There has been a huge increase in litigation surrounding family farming businesses in recent years and last week, it was confirmed by the Court of Appeal that a broken promise to a child means an 82-year-old mother is going to be forced to sell her home of 40 years.
The case in question arose in relation to Woodrow Farm, a farming business that had been run by Frank and Jane Habberfield for around 40 years. Frank died in 2014 and left his entire estate to his wife. The property was jointly owned and would have passed to Jane regardless.
The farming business ended when Frank died and the youngest child, Lucy, brought a claim on the basis that she had been promised the farm by her parents. It was her position that she was to receive the farm once her parents retired in return for working 7 days a week for 30 years, in return for low wages. Her mother denied that there had been any promise of this nature.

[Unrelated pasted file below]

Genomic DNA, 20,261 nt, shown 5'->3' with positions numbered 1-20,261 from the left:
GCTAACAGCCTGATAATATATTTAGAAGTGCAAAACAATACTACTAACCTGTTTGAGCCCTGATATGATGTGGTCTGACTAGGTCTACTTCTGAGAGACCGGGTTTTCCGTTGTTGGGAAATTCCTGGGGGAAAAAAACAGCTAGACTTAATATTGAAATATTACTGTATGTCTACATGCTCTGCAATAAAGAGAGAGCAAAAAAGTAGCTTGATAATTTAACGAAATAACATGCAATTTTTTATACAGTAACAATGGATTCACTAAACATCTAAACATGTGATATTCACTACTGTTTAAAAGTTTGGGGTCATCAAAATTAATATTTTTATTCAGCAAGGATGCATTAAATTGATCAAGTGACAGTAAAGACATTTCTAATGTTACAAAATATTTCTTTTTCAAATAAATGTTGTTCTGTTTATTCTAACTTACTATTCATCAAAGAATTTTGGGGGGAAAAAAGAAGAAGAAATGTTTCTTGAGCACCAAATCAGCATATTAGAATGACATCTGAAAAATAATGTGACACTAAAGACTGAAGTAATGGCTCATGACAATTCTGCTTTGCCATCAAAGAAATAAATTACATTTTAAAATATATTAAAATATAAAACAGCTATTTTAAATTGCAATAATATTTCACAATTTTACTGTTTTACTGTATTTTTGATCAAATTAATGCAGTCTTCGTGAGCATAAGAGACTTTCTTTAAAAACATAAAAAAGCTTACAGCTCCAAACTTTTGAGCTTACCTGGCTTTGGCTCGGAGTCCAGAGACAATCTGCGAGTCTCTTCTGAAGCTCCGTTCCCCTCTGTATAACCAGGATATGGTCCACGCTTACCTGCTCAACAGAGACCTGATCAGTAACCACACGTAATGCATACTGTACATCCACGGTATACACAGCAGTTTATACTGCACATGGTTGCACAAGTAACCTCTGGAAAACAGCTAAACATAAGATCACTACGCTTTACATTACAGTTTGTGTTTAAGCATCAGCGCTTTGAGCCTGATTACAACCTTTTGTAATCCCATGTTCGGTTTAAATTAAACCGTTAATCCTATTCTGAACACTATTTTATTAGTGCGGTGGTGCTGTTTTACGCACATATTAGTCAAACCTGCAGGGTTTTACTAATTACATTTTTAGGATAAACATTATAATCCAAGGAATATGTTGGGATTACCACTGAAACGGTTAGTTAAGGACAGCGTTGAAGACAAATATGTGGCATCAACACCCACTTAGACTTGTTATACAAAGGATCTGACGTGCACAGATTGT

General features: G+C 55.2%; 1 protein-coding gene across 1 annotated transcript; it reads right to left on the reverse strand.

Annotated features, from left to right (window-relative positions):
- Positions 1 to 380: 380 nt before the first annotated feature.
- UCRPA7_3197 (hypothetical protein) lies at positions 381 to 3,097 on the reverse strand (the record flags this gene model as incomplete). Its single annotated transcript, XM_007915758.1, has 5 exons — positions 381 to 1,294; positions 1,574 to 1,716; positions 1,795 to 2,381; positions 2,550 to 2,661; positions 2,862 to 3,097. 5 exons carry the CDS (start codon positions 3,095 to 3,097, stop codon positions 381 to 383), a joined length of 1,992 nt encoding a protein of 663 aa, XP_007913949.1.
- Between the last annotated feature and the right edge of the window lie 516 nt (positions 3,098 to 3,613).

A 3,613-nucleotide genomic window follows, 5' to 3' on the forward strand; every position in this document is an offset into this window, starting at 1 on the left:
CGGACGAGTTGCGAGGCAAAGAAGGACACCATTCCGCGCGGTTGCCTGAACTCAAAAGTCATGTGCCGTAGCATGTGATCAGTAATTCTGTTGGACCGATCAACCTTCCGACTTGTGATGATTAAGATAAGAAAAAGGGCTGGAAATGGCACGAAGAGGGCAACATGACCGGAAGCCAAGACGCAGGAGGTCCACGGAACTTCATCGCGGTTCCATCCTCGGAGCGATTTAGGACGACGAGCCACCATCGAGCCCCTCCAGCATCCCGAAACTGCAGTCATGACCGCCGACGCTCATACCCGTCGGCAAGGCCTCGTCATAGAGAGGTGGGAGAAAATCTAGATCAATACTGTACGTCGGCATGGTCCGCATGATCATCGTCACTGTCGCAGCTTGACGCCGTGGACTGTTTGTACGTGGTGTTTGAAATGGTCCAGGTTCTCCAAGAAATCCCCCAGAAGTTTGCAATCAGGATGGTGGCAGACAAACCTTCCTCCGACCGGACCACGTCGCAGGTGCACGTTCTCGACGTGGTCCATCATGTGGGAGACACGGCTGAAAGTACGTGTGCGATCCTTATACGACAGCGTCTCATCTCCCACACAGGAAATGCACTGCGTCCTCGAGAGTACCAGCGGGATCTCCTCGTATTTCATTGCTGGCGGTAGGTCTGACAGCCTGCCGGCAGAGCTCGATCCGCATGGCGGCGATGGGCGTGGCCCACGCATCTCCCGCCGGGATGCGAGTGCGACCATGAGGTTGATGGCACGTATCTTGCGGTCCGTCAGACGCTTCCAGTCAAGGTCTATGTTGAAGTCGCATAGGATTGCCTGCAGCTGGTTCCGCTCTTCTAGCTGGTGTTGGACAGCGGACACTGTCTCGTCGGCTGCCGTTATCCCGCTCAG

The High Court accepted Lucy’s position in February 2018 and awarded her £1.17 million. In order to raise enough capital to pay this sum, Jane would have to sell her home. She therefore appealed the judgment on the basis it was unfair and that Lucy had turned down an offer made by her parents in 2008. The Court of Appeal rejected the arguments advanced and upheld the original order.
This result shows that in cases like this, where someone has relied on a promise and invested so much time into a business for little financial gain, the courts are not prepared to allow that promise to be broken, even by death.
Jane Habberfield has found herself in a situation of “her own making”, an appeal judge said yesterday after he ruled in favour of her daughter in a bitter inheritance dispute.